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Richard Ayling

Full name: Richard John Ayling
Nickname(s): Lurch
Gender: Male
Height: 6-3.5 (193 cm)
Weight: 205 lbs (93 kg)
Born: June 1, 1952
Died: November 1, 2016 in Kingston-upon-Thames, Greater London, Great Britain
Affiliations: KRC, Kingston-upon-Thames (GBR)
Country: GBR Great Britain
Sport: Rowing

Related Olympians: Husband of Astrid Ayling.


Richard Ayling’s contribution to rowing went way beyond his own skill as in international rower as he was involved in oar manufacturing, boat building and coaching. But it was as an oarsman that ‘Lurch’, as he was called by his team-mates, first gained notoriety in 1975 when he was a member of the National eight that beat Harvard by two lengths to win the Grand Challenge Cup at Henley, before narrowly missing out on a medal in the coxed fours at that year’s World Championships at Nottingham, when they were beaten to the bronze medal by the West Germans by just over one second. At the Montreal Olympics the following year Ayling was in the coxless fours that qualified second from their heat, but were then last in their semi-final, and last again in the B final.

Richard worked in the family business making hand-crafted wooden blades, before moving into making boats which saw some of the sport’s great like [Andy Holmes], [Matthew Pinsent], [James Cracknell] and [Sir Steven Redgrave] all win Olympic gold in an Ayling shell. But his association with the sport did not end there. In 1978, after studying the techniques of the top German rowers, he took up coaching at the Kingston Rowing Club, where he had been a member since 1970, and went on to develop many future international rowers, and in 1981 he sent three Kingston teams to the Munich World Championships and in the coxed fours, which contained Andy Holmes, they pushed the strong East Germans until the closing stages of the race before falling away and finishing fifth. However, they went on to win at Henley that same year. Ayling continued coaching internationally until 1986, and at club level until shortly before his untimely death at the age of 64. He was also the editor of Rowing and his wife [Astrid] was a West German international rower who went on to represent Great Britain at the 1980 and 1984 Olympics, and like her husband was a Royal Henley winner, a rare achievement for a married couple.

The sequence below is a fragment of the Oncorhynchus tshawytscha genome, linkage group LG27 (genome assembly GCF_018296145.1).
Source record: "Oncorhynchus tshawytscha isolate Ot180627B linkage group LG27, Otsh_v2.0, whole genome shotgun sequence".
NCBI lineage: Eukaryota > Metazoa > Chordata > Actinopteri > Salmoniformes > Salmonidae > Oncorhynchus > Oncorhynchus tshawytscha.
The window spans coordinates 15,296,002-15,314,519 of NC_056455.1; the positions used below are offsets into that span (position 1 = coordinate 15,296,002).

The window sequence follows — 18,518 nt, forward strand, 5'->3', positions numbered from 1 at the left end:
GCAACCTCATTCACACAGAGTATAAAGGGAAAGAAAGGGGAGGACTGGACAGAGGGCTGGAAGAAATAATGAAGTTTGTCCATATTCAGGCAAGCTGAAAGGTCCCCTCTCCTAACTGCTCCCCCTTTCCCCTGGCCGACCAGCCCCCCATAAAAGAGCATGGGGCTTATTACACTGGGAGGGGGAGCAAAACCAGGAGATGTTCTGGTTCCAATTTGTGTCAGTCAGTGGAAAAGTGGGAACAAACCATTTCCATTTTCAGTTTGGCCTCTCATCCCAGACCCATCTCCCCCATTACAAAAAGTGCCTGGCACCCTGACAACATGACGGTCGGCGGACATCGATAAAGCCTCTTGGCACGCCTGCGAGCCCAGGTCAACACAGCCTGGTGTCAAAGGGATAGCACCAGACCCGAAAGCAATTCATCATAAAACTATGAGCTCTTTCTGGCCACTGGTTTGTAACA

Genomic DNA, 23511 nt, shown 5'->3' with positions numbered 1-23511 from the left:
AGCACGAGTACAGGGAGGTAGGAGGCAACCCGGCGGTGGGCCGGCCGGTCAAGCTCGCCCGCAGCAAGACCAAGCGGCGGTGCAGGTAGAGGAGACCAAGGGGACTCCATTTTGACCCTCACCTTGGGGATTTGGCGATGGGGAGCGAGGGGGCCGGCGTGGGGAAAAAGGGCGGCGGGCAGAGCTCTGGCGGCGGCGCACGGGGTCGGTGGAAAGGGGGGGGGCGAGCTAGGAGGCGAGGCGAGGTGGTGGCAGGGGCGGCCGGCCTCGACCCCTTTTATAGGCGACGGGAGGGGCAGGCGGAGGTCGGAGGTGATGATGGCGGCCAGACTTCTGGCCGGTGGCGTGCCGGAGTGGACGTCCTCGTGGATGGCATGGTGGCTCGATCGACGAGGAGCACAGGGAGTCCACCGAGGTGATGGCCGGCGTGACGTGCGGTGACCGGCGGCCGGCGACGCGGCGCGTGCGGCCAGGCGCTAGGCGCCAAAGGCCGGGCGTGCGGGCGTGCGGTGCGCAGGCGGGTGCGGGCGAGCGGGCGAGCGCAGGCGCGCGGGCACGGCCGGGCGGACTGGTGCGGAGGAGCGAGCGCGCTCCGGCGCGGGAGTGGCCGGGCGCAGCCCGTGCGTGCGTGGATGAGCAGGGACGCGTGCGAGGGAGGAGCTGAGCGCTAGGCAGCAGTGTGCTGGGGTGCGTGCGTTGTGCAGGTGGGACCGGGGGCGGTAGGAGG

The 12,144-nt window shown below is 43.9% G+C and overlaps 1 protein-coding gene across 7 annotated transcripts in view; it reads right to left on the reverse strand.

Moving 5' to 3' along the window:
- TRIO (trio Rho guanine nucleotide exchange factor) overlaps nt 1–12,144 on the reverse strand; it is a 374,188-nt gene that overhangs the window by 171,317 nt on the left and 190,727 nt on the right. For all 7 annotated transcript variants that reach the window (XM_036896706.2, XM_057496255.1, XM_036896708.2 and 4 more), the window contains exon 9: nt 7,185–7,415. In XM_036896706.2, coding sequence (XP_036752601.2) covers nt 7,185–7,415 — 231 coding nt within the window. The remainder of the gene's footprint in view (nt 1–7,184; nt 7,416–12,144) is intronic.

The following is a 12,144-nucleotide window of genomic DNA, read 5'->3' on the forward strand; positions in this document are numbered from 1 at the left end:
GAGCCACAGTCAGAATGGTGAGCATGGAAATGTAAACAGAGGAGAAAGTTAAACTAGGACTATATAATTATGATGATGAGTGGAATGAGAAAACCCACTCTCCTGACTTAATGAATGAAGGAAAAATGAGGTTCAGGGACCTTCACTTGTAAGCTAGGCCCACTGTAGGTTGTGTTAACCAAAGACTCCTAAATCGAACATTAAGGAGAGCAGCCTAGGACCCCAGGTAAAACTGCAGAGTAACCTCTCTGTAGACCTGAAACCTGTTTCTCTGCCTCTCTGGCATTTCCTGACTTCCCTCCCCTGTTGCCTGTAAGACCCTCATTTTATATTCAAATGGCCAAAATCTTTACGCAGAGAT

Games Age City Sport Event Team NOC Rank Medal
1976 Summer 24 Montréal Rowing Men's Coxless Fours Great Britain GBR 12

Men's Coxless Fours

Games Age City Sport Team NOC Phase Unit T
1976 Summer 24 Montréal Rowing Great Britain GBR Final Round B Final 6:53.02
1976 Summer 24 Montréal Rowing Great Britain GBR Semi-Finals Heat One 6:08.71
1976 Summer 24 Montréal Rowing Great Britain GBR Round One Heat Two 6:16.32
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